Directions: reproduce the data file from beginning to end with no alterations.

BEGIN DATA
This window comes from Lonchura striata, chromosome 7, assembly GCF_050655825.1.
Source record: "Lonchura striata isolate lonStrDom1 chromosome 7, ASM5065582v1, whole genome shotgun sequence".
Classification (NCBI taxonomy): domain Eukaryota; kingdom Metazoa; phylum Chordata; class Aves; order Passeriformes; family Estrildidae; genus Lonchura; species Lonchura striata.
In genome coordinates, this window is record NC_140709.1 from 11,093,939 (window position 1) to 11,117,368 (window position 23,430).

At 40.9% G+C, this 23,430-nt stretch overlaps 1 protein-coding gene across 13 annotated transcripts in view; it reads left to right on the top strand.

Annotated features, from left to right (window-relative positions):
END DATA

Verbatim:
This window comes from Lonchura striata, chromosome 7, assembly GCF_050655825.1.
Source record: "Lonchura striata isolate lonStrDom1 chromosome 7, ASM5065582v1, whole genome shotgun sequence".
Classification (NCBI taxonomy): domain Eukaryota; kingdom Metazoa; phylum Chordata; class Aves; order Passeriformes; family Estrildidae; genus Lonchura; species Lonchura striata.
In genome coordinates, this window is record NC_140709.1 from 11,093,939 (window position 1) to 11,117,368 (window position 23,430).

At 40.9% G+C, this 23,430-nt stretch overlaps 1 protein-coding gene across 13 annotated transcripts in view; it reads left to right on the top strand.

Annotated features, from left to right (window-relative positions):